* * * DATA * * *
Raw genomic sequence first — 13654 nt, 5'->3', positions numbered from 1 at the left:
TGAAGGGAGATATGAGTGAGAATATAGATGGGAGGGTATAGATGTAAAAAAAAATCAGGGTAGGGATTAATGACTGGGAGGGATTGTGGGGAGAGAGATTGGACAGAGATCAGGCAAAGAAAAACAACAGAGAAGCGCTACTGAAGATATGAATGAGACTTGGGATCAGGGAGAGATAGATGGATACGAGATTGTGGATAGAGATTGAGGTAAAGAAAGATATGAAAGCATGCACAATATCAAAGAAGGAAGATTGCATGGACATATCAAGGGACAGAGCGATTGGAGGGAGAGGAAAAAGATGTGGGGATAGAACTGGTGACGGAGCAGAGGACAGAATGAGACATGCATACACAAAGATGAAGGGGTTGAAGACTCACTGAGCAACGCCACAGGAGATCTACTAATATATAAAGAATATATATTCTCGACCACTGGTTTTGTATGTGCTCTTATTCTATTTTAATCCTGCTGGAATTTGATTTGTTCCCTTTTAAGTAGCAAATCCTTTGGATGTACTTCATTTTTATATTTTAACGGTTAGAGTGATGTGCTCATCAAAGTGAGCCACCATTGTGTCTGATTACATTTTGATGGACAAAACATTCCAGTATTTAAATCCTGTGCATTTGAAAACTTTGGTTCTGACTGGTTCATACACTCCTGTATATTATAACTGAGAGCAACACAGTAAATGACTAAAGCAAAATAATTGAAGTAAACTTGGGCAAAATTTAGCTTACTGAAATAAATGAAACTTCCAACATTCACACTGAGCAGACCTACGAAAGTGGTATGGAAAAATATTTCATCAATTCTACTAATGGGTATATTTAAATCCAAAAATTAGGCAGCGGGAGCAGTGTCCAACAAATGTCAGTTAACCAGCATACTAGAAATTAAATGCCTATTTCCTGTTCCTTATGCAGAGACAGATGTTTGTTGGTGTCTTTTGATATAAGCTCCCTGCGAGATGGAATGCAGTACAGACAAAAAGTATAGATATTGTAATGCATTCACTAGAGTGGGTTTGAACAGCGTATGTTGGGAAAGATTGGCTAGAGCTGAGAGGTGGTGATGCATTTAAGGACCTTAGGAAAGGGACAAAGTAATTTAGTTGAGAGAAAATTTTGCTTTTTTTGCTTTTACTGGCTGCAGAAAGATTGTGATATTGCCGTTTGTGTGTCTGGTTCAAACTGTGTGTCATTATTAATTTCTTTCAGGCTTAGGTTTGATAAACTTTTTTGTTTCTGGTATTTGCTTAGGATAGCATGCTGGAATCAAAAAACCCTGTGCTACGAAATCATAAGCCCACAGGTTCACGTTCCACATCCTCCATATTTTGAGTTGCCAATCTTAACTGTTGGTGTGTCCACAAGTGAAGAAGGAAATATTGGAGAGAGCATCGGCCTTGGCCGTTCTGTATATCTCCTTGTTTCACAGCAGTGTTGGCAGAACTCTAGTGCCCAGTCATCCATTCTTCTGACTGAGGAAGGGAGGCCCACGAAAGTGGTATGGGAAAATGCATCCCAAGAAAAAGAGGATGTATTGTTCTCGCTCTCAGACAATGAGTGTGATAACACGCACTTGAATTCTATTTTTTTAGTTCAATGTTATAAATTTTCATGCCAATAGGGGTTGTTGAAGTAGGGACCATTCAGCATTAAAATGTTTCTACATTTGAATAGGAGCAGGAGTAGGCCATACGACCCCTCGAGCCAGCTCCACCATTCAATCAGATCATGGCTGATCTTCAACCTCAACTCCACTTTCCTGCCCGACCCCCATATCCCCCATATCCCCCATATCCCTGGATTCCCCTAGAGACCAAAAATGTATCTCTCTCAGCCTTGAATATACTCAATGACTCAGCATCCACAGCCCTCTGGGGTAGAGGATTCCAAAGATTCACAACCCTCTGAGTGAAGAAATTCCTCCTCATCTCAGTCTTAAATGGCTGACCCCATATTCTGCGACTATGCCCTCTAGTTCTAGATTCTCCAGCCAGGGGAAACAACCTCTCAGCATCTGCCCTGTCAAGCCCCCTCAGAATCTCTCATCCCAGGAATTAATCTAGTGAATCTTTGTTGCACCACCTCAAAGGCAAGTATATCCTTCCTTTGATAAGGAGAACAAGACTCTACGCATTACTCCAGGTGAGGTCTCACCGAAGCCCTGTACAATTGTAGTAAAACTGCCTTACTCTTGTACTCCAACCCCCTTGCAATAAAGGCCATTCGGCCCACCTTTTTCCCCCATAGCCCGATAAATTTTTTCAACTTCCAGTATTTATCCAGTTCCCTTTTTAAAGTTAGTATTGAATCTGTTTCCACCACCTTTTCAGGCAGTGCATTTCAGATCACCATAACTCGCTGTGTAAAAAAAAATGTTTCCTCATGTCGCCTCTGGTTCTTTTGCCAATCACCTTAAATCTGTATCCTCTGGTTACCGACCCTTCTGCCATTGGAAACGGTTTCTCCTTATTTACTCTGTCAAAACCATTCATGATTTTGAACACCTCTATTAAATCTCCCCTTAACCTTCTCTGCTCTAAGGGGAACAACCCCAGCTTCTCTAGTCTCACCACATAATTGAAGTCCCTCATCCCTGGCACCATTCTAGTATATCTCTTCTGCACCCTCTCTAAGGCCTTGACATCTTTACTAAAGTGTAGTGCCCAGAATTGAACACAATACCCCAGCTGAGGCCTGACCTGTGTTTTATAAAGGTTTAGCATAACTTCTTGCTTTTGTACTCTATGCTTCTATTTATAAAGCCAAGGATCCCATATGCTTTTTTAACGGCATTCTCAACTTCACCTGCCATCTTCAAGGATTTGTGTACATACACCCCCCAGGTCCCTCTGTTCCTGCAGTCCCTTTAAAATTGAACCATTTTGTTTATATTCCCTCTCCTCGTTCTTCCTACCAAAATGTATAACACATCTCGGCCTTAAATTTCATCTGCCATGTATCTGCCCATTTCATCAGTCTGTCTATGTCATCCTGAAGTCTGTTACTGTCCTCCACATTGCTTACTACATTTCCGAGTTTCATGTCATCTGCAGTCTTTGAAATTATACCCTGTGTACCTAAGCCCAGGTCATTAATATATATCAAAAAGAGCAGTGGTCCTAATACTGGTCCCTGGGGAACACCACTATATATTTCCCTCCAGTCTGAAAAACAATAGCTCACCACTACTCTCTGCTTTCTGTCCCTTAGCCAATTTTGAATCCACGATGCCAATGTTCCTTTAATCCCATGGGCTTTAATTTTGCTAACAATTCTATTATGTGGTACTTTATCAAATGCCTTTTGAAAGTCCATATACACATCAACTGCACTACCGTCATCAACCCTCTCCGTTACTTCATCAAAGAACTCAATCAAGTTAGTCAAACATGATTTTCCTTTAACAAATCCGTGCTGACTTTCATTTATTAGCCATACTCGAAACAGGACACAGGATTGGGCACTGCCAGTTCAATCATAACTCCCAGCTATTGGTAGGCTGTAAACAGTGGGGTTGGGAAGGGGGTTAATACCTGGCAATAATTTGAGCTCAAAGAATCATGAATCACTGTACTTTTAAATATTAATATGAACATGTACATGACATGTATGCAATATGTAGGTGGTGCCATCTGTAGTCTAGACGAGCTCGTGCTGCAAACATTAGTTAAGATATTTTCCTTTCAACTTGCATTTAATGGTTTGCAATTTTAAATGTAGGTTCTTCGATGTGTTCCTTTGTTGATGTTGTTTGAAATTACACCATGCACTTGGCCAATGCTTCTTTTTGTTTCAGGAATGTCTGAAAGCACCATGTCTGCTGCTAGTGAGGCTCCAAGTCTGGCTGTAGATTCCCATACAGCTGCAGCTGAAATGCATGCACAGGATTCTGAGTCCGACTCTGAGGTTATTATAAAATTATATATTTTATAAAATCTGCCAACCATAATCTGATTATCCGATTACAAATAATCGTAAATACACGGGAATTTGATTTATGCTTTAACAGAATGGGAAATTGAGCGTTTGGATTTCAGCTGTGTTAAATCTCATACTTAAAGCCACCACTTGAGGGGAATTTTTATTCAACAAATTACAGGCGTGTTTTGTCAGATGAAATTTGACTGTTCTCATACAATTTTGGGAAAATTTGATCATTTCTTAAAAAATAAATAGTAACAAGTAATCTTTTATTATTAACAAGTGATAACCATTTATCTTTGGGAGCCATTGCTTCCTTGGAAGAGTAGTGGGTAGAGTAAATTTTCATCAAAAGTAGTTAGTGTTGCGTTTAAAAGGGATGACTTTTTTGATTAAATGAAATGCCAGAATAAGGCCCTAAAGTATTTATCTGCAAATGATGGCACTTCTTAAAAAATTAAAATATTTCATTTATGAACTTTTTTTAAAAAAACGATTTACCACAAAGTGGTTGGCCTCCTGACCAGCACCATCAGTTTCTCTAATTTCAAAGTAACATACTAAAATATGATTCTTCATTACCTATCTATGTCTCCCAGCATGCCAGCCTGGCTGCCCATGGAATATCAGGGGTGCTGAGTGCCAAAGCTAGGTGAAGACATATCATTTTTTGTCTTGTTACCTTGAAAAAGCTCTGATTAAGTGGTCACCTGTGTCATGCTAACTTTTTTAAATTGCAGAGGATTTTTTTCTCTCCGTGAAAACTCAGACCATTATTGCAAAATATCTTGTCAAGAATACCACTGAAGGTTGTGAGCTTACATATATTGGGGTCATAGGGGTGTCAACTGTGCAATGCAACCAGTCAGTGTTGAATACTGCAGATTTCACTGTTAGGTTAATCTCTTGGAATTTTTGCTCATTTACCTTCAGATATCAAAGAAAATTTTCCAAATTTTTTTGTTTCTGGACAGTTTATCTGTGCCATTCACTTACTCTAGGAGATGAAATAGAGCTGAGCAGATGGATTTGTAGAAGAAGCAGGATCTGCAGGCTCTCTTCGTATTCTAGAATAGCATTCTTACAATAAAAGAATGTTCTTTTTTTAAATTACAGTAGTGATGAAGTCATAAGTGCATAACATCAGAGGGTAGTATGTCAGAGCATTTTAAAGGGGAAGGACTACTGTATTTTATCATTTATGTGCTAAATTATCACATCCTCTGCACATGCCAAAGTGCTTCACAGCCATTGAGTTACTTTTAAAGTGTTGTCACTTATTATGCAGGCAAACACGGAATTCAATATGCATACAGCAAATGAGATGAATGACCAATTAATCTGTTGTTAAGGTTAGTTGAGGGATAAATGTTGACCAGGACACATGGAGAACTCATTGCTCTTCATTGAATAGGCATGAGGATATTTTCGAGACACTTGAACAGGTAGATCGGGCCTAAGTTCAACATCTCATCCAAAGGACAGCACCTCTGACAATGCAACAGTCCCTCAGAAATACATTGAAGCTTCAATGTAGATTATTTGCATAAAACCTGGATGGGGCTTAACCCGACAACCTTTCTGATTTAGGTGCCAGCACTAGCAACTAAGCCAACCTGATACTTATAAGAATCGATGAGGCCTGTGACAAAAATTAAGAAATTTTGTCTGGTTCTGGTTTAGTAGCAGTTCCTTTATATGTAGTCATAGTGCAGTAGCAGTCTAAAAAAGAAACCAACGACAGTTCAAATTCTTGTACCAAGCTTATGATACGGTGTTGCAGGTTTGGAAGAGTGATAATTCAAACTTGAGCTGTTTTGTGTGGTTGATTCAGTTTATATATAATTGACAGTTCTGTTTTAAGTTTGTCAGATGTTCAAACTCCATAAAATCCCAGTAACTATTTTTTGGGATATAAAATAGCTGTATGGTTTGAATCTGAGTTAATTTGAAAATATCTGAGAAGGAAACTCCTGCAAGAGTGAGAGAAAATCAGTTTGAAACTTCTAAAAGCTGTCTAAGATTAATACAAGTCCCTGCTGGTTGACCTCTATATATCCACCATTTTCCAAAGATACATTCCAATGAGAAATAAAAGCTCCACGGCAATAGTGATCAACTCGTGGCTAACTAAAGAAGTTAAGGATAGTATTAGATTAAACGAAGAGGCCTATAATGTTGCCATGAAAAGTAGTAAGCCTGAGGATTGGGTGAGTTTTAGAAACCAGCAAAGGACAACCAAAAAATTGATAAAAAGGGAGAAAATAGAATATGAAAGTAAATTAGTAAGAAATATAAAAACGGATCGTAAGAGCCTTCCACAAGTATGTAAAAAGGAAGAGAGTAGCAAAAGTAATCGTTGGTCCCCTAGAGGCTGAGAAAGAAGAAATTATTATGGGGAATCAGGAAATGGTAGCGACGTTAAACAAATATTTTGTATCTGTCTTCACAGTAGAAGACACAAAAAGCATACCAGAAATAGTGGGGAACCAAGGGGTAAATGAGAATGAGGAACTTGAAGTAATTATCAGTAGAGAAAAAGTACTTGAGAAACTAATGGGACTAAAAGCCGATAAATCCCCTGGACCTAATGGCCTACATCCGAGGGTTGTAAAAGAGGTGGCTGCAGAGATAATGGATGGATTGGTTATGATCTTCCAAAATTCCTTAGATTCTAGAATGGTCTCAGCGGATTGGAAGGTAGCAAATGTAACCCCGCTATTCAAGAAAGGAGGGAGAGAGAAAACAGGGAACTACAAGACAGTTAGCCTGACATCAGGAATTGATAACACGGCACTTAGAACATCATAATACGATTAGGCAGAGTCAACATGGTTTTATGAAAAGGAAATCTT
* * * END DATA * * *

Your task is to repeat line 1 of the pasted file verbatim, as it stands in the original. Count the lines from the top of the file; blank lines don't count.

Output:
Raw genomic sequence first — 13654 nt, 5'->3', positions numbered from 1 at the left: